Adolescent boys’ health: managing emotions, masculinities and subjective social status
2016 (English)Doctoral thesis, comprehensive summary (Other academic)
The health of adolescent boys is complex and surprisingly little is known about how adolescent boys perceive, conceptualise and experience their health. Thus, the overall aim of this thesis was to explore adolescent boys’ perceptions and experiences of health, emotions, masculinity and subjective social status (SSS).
This thesis consists of a qualitative, a quantitative and a mixed methods study. The qualitative study aimed to explore how adolescent boys understand the concept of health and what they find important for its achievement. Furthermore, the adolescent boys’ views of masculinity, emotion management and their potential effects on wellbeing were explored. For this purpose, individual interviews were conducted with 33 adolescent boys aged 16-17 years. The quantitative study aimed to investigate the associations between pride, shame and health in adolescence. Data were collected through a cross-sectional postal survey with 705 adolescents. The purpose of the mixed methods study was to investigate associations between SSS in school, socioeconomic status (SES) and self-rated health (SRH), and to explore the concept of SSS in school. Cross-sectional data were combined with interview data in which the meaning of SSS was further explored. Individual interviews with 35 adolescents aged 17-18 years were conducted.
In the qualitative study, data were analysed using Grounded Theory. In the quantitative study, statistical analyses (e.g., chi-square test and uni- and multivariable logistic regression analyses) were performed. In the mixed method study, a combination of statistical analyses and thematic network analysis was applied.
The results showed that there was a complexity in how the adolescent boys viewed, experienced, dealt with and valued health. On a conceptual level, they perceived health as holistic but when dealing with difficult emotions, they were prone to separate the body from the mind. Thus, the adolescent boys experienced a difference between health as a concept and health as an experience (paper I). Concerning emotional orientation in masculinity, two main categories of masculine conceptions were identified: a gender-normative masculinity and a non-gender-normative masculinity (paper II). Gender-normative masculinity comprised two seemingly opposite emotional masculinity orientations, one towards toughness and the other towards sensitivity, both of which were highly influenced by contextual and situational group norms and demands, despite that their expressions are in contrast to each other. Non-gender-normative masculinity included an orientation towards sincerity, emphasising the personal values of the boys. Emotions were expressed more independently of peer group norms. The findings suggest that different masculinities and the expression of emotions are intricately intertwined and that managing emotions is vital for wellbeing. The present findings also showed that both shame and pride were significantly associated with SRH, and furthermore, that there seems to be a protective effect of experiencing pride for health (paper III). The results also demonstrated that SSS is strongly related to SRH, and high SRH is related to high SSS, and further that the positioning was done in a gendered space (paper IV).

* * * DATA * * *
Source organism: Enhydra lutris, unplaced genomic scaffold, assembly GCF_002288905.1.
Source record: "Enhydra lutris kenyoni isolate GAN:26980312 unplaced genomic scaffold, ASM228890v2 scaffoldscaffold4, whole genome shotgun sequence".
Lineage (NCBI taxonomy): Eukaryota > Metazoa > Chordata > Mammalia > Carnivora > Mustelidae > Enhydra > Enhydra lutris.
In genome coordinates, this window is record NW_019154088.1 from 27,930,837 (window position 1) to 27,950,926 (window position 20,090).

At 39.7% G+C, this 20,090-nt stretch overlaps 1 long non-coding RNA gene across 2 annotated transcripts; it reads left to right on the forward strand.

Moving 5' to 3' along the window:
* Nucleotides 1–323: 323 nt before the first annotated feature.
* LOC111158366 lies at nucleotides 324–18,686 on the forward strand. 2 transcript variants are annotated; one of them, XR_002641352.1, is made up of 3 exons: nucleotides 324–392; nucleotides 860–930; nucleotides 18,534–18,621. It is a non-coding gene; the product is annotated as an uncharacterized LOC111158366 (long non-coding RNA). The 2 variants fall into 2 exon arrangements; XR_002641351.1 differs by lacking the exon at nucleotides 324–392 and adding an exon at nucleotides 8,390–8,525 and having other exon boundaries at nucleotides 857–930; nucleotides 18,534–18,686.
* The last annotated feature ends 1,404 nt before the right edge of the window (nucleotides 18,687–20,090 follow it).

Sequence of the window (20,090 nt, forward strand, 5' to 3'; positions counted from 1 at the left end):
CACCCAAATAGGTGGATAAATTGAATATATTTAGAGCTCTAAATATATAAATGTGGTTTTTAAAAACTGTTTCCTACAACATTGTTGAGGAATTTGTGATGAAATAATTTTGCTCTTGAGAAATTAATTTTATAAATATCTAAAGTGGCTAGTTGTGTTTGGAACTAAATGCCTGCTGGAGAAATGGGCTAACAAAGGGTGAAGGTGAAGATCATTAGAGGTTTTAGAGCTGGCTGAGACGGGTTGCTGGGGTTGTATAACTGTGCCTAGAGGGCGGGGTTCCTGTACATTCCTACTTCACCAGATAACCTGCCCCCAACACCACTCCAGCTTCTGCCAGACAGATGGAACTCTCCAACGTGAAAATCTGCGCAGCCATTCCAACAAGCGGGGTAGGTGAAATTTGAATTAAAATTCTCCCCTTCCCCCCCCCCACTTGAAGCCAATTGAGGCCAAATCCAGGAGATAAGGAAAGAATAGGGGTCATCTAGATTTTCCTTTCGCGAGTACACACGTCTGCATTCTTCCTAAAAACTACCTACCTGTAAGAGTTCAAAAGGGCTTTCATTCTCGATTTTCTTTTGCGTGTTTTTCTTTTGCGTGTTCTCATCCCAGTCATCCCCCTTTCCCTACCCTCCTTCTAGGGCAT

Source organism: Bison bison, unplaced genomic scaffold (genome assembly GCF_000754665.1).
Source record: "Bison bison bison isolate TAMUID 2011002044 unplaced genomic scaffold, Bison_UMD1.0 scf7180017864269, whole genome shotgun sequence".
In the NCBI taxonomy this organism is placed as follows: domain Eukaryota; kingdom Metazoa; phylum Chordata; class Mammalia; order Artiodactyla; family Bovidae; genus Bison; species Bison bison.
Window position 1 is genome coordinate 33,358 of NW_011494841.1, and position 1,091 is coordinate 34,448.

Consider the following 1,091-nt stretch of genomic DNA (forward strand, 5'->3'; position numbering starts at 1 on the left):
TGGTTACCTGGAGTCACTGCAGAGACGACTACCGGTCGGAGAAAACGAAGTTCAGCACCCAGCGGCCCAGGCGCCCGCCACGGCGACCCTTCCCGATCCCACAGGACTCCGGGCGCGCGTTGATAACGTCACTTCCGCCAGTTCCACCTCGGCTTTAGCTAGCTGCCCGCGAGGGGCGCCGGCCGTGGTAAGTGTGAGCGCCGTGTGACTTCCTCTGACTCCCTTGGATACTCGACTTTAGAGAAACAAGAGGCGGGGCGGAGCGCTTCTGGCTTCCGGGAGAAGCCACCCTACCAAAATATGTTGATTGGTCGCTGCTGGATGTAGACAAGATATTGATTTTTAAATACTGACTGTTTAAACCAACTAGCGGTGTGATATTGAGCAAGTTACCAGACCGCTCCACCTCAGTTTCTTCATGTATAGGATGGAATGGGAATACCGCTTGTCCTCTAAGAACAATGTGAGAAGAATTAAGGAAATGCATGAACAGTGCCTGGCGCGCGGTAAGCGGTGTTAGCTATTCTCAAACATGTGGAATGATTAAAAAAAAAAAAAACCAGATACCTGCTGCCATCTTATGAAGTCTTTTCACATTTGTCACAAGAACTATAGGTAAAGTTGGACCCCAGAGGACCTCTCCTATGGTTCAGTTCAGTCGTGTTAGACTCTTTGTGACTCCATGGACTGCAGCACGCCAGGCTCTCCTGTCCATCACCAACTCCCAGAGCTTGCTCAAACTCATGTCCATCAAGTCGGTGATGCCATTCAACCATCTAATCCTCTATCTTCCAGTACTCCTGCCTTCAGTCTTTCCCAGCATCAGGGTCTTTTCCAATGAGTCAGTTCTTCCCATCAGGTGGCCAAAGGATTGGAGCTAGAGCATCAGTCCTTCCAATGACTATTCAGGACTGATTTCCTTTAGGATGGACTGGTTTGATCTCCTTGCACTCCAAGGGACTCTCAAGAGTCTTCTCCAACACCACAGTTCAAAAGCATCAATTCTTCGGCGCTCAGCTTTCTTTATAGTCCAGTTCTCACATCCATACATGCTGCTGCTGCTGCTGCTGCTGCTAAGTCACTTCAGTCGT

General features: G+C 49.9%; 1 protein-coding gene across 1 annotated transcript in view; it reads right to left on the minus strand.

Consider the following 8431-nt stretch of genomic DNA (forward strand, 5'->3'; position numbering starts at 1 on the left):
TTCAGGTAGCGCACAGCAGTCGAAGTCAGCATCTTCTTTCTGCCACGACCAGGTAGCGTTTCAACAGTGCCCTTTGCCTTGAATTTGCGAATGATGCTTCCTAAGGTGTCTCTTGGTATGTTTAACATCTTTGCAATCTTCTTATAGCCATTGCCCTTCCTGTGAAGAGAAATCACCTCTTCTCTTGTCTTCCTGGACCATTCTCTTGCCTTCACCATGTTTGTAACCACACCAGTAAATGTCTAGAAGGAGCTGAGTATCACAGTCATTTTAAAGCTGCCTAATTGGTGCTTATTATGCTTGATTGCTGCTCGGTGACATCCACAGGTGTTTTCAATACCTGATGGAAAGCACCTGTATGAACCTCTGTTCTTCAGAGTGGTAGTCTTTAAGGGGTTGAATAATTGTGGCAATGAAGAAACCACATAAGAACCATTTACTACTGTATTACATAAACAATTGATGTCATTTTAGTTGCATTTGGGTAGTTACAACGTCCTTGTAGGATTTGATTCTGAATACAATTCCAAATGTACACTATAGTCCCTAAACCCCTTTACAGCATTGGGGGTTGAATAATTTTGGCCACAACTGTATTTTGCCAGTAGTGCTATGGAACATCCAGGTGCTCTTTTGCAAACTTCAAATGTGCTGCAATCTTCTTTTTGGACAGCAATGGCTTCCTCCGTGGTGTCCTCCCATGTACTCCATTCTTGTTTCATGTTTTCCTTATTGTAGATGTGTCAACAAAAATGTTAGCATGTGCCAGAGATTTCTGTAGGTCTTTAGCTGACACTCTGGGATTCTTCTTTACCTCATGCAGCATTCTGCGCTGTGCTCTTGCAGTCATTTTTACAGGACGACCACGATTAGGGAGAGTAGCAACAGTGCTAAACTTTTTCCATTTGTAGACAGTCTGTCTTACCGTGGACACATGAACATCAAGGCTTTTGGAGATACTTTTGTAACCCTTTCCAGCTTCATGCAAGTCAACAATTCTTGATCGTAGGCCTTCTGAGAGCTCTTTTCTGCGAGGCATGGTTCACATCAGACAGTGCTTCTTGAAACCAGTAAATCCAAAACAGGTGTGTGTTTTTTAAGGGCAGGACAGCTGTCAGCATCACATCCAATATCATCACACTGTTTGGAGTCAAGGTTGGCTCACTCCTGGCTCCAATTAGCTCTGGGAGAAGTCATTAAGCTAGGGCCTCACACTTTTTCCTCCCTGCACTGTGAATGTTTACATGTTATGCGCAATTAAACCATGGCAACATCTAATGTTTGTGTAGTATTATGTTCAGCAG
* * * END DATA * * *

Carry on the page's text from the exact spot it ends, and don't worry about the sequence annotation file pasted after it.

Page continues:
Results from all studies suggest that the emotional and relational aspects, as well as perceived SSS, were strongly related to SRH. Positive emotions, trustful relationships and having a sense of belonging were important factors for health and pride was an important emotion protecting health. Physical health, on the other hand, had a more subordinated value, but the body was experienced as an important tool to achieve health. Even though health was mainly perceived in a holistic manner by the boys, there were boys who were prone to dichotomise the health experience into a mind-body dualism when having to deal with difficult emotions.
In conclusion, this thesis demonstrates that young, masculine health is largely experienced through emotions and relationships between individuals and their contexts affected by gendered practices. Health is to feel and function well in mind and body and to have trusting relationships. The results support theories on health as a social construction of interconnected processes. Having confidence in self-esteem, access to trustful relationships and the courage to resist traditional masculine norms while still reinforcing and maintaining social status are all conducive to good health. Researchers as well as professionals need to consider the complexity of adolescent boys’ health in which norms, values, relationships and gender form its social determinants. Those working with young boys should encourage them to integrate physical, social and emotional aspects of health into an interconnected and holistic experience.
Place, publisher, year, edition, pages
Umeå: Umeå universitet , 2016. , 106 p.
Umeå University medical dissertations, ISSN 0346-6612 ; 1822
Adolescent boys, emotion management, gender, health, masculinity, pride, shame, selfrated health, subjective social status
Public Health, Global Health, Social Medicine and Epidemiology
Research subject Public health
IdentifiersURN: urn:nbn:se:umu:diva-125619ISBN: 978-91-7601-523-0OAI: oai:DiVA.org:umu-125619DiVA: diva2:968924
2016-10-07, Sal 135, Allmänmedicin NUS, Byggnad 9A, ingång X5, Norrlands Universitetssjukhus, Umeå, 09:00 (Swedish)
Gillander-Gådin, Katja, Professor
Flacking, Renée, MDJerdén, Lars, MDÖhman, Ann, Professor
List of papers